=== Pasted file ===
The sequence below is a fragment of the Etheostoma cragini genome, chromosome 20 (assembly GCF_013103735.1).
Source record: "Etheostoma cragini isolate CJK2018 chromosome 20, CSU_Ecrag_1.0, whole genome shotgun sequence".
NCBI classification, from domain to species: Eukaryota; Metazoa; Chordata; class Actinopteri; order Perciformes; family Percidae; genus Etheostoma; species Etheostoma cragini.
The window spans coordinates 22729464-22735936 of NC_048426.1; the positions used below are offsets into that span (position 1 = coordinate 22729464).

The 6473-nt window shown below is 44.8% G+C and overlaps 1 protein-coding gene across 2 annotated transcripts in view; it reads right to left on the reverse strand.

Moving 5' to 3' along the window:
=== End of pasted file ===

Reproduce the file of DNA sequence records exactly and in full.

The sequence below is a fragment of the Etheostoma cragini genome, chromosome 20 (assembly GCF_013103735.1).
Source record: "Etheostoma cragini isolate CJK2018 chromosome 20, CSU_Ecrag_1.0, whole genome shotgun sequence".
NCBI classification, from domain to species: Eukaryota; Metazoa; Chordata; class Actinopteri; order Perciformes; family Percidae; genus Etheostoma; species Etheostoma cragini.
The window spans coordinates 22729464-22735936 of NC_048426.1; the positions used below are offsets into that span (position 1 = coordinate 22729464).

The 6473-nt window shown below is 44.8% G+C and overlaps 1 protein-coding gene across 2 annotated transcripts in view; it reads right to left on the reverse strand.

Moving 5' to 3' along the window: